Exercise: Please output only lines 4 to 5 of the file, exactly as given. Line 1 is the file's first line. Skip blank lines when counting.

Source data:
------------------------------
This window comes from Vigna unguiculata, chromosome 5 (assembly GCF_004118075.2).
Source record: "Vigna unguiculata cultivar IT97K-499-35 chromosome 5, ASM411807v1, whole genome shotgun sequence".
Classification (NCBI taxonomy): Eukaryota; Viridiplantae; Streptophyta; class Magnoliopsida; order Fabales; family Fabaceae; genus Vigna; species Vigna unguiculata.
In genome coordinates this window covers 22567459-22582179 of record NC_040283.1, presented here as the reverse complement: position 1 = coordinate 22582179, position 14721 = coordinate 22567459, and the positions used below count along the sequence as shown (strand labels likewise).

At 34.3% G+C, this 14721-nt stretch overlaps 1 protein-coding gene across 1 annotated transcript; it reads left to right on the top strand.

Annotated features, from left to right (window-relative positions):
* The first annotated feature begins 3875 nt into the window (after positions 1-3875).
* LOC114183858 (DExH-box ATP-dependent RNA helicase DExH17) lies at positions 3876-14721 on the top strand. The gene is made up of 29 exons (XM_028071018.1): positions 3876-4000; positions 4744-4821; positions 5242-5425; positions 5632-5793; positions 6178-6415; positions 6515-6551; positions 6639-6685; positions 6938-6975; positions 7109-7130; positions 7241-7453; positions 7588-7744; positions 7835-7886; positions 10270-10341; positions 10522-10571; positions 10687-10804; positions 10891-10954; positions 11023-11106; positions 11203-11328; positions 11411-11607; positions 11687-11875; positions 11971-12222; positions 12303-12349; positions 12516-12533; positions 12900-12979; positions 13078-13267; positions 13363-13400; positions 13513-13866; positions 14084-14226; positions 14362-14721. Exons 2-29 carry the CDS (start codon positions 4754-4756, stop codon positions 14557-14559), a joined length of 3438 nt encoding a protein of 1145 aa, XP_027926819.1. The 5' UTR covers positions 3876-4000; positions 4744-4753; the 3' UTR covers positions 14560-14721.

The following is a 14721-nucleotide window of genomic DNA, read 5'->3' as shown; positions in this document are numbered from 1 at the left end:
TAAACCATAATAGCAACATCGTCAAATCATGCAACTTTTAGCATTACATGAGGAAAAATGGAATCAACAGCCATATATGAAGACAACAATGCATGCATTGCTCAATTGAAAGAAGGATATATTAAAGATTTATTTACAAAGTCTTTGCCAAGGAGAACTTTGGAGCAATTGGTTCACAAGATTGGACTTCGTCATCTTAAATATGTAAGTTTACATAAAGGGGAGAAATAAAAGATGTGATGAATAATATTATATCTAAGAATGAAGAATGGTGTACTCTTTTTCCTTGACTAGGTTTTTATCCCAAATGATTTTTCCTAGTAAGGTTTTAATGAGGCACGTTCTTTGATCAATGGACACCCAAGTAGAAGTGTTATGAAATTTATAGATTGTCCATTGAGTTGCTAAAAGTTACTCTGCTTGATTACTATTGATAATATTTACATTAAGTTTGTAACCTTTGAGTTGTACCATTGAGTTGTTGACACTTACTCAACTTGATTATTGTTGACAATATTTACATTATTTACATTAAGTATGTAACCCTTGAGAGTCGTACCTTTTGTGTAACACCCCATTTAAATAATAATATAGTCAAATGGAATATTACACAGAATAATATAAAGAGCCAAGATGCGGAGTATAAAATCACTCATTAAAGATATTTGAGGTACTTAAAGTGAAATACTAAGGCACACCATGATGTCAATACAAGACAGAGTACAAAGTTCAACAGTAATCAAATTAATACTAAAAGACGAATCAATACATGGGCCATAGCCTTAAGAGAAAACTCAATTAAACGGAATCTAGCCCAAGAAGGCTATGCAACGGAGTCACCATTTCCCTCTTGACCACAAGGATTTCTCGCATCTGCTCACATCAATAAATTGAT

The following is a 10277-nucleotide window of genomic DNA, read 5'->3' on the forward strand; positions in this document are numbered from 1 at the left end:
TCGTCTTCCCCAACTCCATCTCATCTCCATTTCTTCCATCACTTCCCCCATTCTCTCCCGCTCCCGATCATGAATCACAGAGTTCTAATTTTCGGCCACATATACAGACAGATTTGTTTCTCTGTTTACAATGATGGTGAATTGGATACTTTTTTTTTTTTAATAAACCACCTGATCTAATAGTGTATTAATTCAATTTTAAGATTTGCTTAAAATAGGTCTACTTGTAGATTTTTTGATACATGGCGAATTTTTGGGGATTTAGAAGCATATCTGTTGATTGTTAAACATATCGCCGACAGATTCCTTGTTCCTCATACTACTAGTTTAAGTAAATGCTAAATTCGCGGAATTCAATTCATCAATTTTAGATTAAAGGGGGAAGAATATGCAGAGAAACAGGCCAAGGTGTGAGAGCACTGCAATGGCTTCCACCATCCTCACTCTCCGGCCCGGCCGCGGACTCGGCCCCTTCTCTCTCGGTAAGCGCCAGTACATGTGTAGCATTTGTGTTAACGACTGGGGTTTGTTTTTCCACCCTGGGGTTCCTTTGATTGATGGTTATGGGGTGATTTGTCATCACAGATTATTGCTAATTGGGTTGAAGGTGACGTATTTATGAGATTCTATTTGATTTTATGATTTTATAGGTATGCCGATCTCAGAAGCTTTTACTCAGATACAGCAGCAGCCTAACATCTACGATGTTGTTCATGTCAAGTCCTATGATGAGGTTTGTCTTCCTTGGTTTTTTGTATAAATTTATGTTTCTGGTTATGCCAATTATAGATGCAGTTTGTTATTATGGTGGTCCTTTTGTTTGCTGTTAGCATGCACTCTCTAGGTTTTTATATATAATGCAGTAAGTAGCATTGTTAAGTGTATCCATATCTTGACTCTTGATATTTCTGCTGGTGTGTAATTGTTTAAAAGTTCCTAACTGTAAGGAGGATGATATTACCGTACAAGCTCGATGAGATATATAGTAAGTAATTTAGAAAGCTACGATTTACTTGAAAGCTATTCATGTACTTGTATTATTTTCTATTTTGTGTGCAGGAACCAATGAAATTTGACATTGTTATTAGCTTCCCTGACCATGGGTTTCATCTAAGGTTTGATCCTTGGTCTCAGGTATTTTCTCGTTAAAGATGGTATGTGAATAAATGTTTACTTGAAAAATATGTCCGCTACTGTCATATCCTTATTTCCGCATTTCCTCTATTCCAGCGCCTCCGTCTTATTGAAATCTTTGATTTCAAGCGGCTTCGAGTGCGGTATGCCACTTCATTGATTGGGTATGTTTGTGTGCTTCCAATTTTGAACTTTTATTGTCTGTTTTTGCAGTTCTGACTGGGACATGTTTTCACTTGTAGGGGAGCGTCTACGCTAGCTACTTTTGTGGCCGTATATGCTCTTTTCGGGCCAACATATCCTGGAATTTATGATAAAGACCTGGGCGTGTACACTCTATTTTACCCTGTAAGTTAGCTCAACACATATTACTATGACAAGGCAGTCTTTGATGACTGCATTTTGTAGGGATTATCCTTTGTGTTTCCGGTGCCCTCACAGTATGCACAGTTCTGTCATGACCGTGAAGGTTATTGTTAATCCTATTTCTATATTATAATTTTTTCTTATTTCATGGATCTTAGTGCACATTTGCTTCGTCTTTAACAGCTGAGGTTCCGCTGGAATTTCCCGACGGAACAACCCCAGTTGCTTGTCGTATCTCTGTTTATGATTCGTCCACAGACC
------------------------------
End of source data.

In genome coordinates this window covers 22567459-22582179 of record NC_040283.1, presented here as the reverse complement: position 1 = coordinate 22582179, position 14721 = coordinate 22567459, and the positions used below count along the sequence as shown (strand labels likewise).

At 34.3% G+C, this 14721-nt stretch overlaps 1 protein-coding gene across 1 annotated transcript; it reads left to right on the top strand.